When treatment is working for a patient who is fighting cancer, the light at the end of the tunnel is easier to see.
However, with metastatic breast cancer, the prognosis can be a bit disheartening with poor outcomes for patients.
This is why Nalinikanth Kotagiri, MD, PhD, assistant professor in the James L. Winkle College of Pharmacy and a cluster hire for the Cincinnati Cancer Center
, is hoping to study ways ultraviolet light can activate light-sensitive drugs to treat this invasive breast cancer and provide that light at the end of the tunnel patients yearn for.
"Metastatic breast cancer can be a devastating diagnosis with high rates of relapse and death, and there are currently no effective therapies,” he says. "Despite newer treatments, many patients still succumb to the disease. Major limitations include acquired resistance to therapies and serious side effects from treatment. Due to the widespread location of breast cancer cells, particularly in the bone marrow, which harbors the tumor cells as well as vital stem cells, the risk of toxicity is even higher with conventional therapies. Therefore, new therapeutic strategies that selectively destroy tumor cells, increase treatment efficacy, prevent relapse and reduce side effects by sparing the healthy stem cells are necessary.”
Kotagiri has been awarded the Department of Defense Breast Cancer Breakthrough Award—over $600,000 for three years—to try to do just that. His project will focus on light-mediated therapies, which could activate light-sensitive drugs to target only the cancerous cells.
"Therapies such as photodynamic therapy (PDT), involving light and a photosensitizing chemical substance, which used in conjunction with molecular oxygen can cause cell death, offer a high degree of control that is effectively used to manage cancer in early to advanced stages,” he says. "It operates on a simple principle where a light-sensitive drug, which is otherwise nontoxic, introduced into certain tissues can cause cell death when activated by light. Despite the promise of PDT, it can’t penetrate tissue deeply so its use is limited. Also, current light-sensitive drugs require oxygen to be effective, but many tumors, including breast tumors, have pockets of low oxygen or grow in regions where oxygen is either low or absent, which could prevent effective application of PDT in cancer treatment.”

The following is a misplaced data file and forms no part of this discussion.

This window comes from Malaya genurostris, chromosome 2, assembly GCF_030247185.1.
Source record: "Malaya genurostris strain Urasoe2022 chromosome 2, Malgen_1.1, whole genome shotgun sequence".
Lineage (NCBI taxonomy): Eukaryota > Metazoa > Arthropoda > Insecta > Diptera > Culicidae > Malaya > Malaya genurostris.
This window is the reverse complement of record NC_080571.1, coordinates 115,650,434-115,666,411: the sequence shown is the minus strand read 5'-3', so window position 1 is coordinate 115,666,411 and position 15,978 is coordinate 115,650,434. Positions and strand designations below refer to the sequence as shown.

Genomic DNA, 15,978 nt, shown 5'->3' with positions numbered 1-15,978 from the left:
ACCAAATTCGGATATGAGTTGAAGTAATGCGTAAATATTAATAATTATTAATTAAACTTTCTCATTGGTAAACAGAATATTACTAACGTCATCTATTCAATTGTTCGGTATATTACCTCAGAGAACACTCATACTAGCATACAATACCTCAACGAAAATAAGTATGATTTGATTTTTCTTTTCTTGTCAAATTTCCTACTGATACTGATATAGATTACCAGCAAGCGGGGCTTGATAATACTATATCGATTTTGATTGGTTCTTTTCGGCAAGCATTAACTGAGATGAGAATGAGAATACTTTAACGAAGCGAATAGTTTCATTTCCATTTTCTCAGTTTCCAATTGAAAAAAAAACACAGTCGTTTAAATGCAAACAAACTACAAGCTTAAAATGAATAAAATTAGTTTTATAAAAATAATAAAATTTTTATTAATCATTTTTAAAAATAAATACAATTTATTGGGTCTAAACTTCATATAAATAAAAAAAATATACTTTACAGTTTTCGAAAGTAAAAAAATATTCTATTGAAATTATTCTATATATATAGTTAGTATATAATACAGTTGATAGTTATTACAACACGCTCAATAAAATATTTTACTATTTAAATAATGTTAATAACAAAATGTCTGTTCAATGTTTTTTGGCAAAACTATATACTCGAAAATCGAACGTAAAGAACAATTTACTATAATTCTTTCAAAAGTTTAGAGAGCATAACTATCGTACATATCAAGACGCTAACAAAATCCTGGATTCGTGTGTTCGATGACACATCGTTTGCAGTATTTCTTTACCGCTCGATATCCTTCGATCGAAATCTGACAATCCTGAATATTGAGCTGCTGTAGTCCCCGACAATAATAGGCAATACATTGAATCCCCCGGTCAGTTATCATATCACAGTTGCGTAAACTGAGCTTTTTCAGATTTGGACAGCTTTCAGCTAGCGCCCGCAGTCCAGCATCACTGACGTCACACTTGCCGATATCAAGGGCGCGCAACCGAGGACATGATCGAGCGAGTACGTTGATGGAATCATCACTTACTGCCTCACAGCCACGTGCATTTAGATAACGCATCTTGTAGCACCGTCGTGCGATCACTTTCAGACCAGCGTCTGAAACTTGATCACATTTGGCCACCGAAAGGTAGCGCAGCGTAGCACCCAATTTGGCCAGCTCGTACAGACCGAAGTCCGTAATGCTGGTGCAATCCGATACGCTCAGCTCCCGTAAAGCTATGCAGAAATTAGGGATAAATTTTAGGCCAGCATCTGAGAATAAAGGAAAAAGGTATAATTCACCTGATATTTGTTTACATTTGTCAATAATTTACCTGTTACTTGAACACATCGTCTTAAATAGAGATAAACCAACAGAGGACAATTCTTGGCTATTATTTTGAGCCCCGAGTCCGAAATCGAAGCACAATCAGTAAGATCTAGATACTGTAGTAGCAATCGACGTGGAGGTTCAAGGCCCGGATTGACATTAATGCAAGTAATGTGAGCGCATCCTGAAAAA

However, Kotagiri says recent work in the lab has led his team to a "two-pronged approach” in addressing these issues.
"We’ve been using ultraviolet (UV) light from radionuclides (radioactive nuclide or atom), which are already used to image tumors and tissues, and tried to solve oxygen dependence by using metal-based light-sensitive drugs for depth- and oxygen-independent PDT,” he says. "By replacing the external light source, such as lasers and lamps, with light from radionuclides as an ‘internal’ light source, we’ve been able to better control therapy in the body.
"This could mean more effective therapies with minimal toxicity to vital organs and tissues. Since radionuclides are used in imaging and locating tumors, we can now simultaneously image and treat breast cancer metastasis using the same radionuclide.”
Using animal models, researchers in Kotagiri’s lab will test whether radionuclide light activation of tumor targeting, light-sensitive drugs will destroy metastatic cancer cells—including those that are resistant to traditional therapies.
"Since how we’re killing the cells is not dependent on a certain molecular pathway, the technology could be applicable to treat a wide variety of breast cancers,” he adds. "This has the potential to be a common image-guided treatment strategy to treat patients in early as well as advanced stages of the disease, and because of the safety of this treatment strategy, it could be effectively used alongside other treatments, like chemotherapy and immunotherapy, without the risk of additional side effects.
"This could tremendously benefit patients, as it could potentially improve therapeutic outcomes in addition to setting a precedent to tailor other FDA-approved light-sensitive drugs as radionuclide activated therapies, expanding the scope and range of the diseases these drugs currently treat. If proven beneficial, this treatment could be ready for a patient population in 5 to 10 years, since all the materials involved have already been used in humans—this could be an exciting breakthrough.”
Shuk-mei Ho, PhD, Jacob G. Schmidlapp Professor and Chair in the Department of Environmental Health, and Mary Mahoney, MD, Ben Felson Endowed Chair and Professor of Radiology, are collaborators/clinical consultants on this grant.